Tiger Woods is driven by the challenge of overhauling Jack Nicklaus's record of 18 victories in the majors, and there are few in professional golf circles who would doubt his ability to succeed. Whether Tiger can take another step towards his ultimate goal by successfully defending his US Open title in two weeks' time, however, is another matter, and he faces a thorough examination over the next four days at Nicklaus's beloved Muirfield Village in Dublin, Ohio.
While Woods won the Memorial Tournament three years in a row up to 2000 and loves the course, he will need to raise his game significantly if he is to triumph again this weekend and give himself the perfect US Open boost. One victory and four other top 10 finishes cannot disguise the fact Tiger has been far from his best since his return from an eight-month lay-off following corrective knee surgery.
When he struggled to a final round 73 at the Players' Championship last month to finish eighth, it was clear that he had a lot of hard work ahead of him, particularly with the driver. If he can't start hitting fairways much more consistently at Muirfield Village not even Tiger is likely to be in contention on Sunday afternoon, and it will be the same story in the US Open at the notoriously difficult Bethpage course in a fortnight's time.
Back in the early 1970s, Nicklaus was sitting on the veranda at the Augusta National during the Masters Tournament, and the splendour and unique nature of what he saw inspired him to seek out a similarly outstanding venue for golf in his home state of Ohio. After spending more than a year looking for the perfect site "the Golden Bear" found it, and made the most of the flowing terrain, mature trees and winding streams to produce the masterpiece that Muirfield Village is.
Opened on Memorial Day, May 27 1974, the 7,265 yard layout with 75 bunkers and water on 11 holes became the permanent home of The Memorial Tournament two years later, and has also staged the Ryder Cup and Solheim Cup. Once again, the prestigious nature of the tournament is reflected by the quality of the field, with seven of the world's top 10 teeing it up today. It presents an ideal opportunity for new world No 3 Paul Casey to show why he has become the game's hottest player this year.
Following on from his third victory of the season in the BMW PGA Championship at Wentworth, Casey underlined his new-found consistency last week, finishing just two shots behind eventual winner Steve Stricker at Colonial and must already have one eye on the US Open. While Stricker will be aiming for unlikely back-to-back PGA Tour wins, defending champion Kenny Perry would love to claim a fourth Memorial title and set himself up for another tilt at a major breakthrough.
After surrendering a two-shot Masters lead over the last two holes at Augusta in April, the 48-year-old Perry may already feel deep down that his last big chance has gone, although another win at Muirfield Village may change his way of thinking. For Padraig Harrington, it's been a disappointing year so far after his British Open and US PGA double last term, and like Ernie Else, the Memorial winner in 2004, he'll be hoping to recapture his form this week and at least get into contention.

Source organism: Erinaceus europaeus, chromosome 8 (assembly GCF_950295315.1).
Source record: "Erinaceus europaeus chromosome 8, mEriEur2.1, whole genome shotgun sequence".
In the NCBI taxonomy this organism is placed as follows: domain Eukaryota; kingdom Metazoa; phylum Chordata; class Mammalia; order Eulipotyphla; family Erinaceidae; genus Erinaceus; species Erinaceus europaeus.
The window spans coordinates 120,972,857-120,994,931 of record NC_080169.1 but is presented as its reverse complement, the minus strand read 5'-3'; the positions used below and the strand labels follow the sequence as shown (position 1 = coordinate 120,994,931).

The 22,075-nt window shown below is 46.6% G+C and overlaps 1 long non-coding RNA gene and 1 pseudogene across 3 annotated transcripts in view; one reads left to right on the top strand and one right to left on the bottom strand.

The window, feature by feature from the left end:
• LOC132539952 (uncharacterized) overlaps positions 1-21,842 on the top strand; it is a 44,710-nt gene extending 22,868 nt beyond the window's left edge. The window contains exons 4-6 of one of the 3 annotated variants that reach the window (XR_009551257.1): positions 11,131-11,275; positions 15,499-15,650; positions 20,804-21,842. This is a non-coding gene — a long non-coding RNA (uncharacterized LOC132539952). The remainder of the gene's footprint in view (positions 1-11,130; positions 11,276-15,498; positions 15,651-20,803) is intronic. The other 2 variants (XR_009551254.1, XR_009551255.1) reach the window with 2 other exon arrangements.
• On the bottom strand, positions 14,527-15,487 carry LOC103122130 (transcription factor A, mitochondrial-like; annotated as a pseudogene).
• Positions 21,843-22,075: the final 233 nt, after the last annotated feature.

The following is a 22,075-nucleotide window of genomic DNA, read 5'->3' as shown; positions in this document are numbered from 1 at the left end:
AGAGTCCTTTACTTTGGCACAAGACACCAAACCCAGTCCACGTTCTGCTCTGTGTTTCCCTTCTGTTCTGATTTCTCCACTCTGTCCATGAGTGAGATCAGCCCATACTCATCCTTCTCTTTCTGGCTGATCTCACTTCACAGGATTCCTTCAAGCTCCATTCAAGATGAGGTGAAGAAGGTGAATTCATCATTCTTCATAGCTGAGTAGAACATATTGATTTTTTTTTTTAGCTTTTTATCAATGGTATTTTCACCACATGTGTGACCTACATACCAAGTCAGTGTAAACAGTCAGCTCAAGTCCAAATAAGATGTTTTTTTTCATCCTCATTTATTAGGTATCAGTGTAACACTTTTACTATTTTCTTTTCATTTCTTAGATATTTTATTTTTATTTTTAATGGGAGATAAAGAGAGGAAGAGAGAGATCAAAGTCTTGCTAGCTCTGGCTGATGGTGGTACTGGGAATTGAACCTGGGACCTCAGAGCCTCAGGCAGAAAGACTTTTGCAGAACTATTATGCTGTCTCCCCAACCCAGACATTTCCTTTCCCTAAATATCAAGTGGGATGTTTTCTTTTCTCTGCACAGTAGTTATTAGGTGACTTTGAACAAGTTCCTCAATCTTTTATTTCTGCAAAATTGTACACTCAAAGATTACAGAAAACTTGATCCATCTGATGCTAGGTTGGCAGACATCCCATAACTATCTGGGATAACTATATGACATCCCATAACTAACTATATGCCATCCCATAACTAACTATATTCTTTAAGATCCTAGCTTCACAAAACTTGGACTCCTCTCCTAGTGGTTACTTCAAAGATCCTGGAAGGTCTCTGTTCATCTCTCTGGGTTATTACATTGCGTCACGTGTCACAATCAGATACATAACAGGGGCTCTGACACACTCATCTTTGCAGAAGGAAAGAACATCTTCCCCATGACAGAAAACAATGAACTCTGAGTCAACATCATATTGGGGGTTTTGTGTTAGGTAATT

Nicklaus has always been quick to spot outstanding young talent, and he'll be keeping a close eye on Danny Lee who has already made his mark this year by becoming the youngest winner on the PGA European Tour. Lee quickly turned professional after winning the Johnnie Walker Classic in Perth as an 18-year-old amateur and his first visit to Muirfield Village will be part of the learning curve for one of the game's most exciting young talents.
For one reason or another, it's hard to keep the colourful Ian Poulter out of the limelight, although it is his good play recently and the fact that he drives the ball very straight which suggests to me that he could be one to watch this weekend. Swede Carl Pettersson's victory in 2006 is the only Memorial success recorded to date by a European player, and if that is to change this time we could be looking to Luke Donald, as it really is time for him come through and win again.
A winner's cheque may be a long way off for Jose Maria Olazabal as he battles his back problems, but it's good to see the Spaniard has not given up the fight for a place in Europe's 2010 Ryder Cup team. On the other side of the pond, meanwhile, the Ryder Cup captains Colin Montgomerie and Corey Pavin will be in action today when the Celtic Manor Wales Open gets under way in a dress rehearsal for next year's big confrontation.
While it's a perfect chance for Monty and his US rival to update their Ryder Cup dossiers, both have found some form and are not there just to make up the numbers. Neither is Robert Karlsson, who has not come close to the form which took him to the European No 1 spot last year but has been playing better than his results suggest, without putting everything together at the same time. Now starting to find more of the consistency he needs to make the most of his undoubted talent, Ross Fisher is in the mood to challenge this weekend, and I wouldn't be surprised to see a serious assault from Anthony Wall who is swinging particularly well at the moment.
The Welsh air could also bring out the best in one of my favourite golfers, Miguel Angel Jimenez, who plays like he's enjoying a walk in the park and would love to add to the Wales Open victory he secured on his first visit to Celtic Manor four years ago. email@example.com